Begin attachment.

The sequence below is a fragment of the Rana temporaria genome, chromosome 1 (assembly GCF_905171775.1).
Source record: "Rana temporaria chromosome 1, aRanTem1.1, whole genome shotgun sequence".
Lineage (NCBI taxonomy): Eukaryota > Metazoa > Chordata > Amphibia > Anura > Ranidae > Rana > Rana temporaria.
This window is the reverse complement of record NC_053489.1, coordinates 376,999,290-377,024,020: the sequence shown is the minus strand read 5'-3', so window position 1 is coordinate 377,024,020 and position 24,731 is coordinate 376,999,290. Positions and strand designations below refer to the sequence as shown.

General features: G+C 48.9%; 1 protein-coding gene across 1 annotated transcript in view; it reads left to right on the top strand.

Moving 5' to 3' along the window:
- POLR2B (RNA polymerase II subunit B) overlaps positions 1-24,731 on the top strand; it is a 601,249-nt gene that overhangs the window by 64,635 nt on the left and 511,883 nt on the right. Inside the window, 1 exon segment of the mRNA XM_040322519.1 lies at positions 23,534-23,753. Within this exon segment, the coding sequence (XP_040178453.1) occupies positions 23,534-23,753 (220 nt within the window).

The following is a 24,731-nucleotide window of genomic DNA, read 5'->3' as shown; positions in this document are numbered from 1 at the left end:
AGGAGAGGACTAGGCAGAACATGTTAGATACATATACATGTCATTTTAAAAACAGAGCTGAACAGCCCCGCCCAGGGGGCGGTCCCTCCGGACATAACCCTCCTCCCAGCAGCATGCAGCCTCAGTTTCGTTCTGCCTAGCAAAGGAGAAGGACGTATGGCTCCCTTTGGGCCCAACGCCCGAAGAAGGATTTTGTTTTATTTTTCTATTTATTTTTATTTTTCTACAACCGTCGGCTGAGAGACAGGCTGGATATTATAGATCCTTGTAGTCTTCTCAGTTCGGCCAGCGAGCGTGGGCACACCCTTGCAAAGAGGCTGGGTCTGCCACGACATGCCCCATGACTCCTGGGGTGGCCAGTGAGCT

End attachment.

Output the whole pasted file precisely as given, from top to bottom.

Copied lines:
The sequence below is a fragment of the Rana temporaria genome, chromosome 1 (assembly GCF_905171775.1).
Source record: "Rana temporaria chromosome 1, aRanTem1.1, whole genome shotgun sequence".
Lineage (NCBI taxonomy): Eukaryota > Metazoa > Chordata > Amphibia > Anura > Ranidae > Rana > Rana temporaria.
This window is the reverse complement of record NC_053489.1, coordinates 376,999,290-377,024,020: the sequence shown is the minus strand read 5'-3', so window position 1 is coordinate 377,024,020 and position 24,731 is coordinate 376,999,290. Positions and strand designations below refer to the sequence as shown.

General features: G+C 48.9%; 1 protein-coding gene across 1 annotated transcript in view; it reads left to right on the top strand.

Moving 5' to 3' along the window:
- POLR2B (RNA polymerase II subunit B) overlaps positions 1-24,731 on the top strand; it is a 601,249-nt gene that overhangs the window by 64,635 nt on the left and 511,883 nt on the right. Inside the window, 1 exon segment of the mRNA XM_040322519.1 lies at positions 23,534-23,753. Within this exon segment, the coding sequence (XP_040178453.1) occupies positions 23,534-23,753 (220 nt within the window).

The following is a 24,731-nucleotide window of genomic DNA, read 5'->3' as shown; positions in this document are numbered from 1 at the left end:
AGGAGAGGACTAGGCAGAACATGTTAGATACATATACATGTCATTTTAAAAACAGAGCTGAACAGCCCCGCCCAGGGGGCGGTCCCTCCGGACATAACCCTCCTCCCAGCAGCATGCAGCCTCAGTTTCGTTCTGCCTAGCAAAGGAGAAGGACGTATGGCTCCCTTTGGGCCCAACGCCCGAAGAAGGATTTTGTTTTATTTTTCTATTTATTTTTATTTTTCTACAACCGTCGGCTGAGAGACAGGCTGGATATTATAGATCCTTGTAGTCTTCTCAGTTCGGCCAGCGAGCGTGGGCACACCCTTGCAAAGAGGCTGGGTCTGCCACGACATGCCCCATGACTCCTGGGGTGGCCAGTGAGCT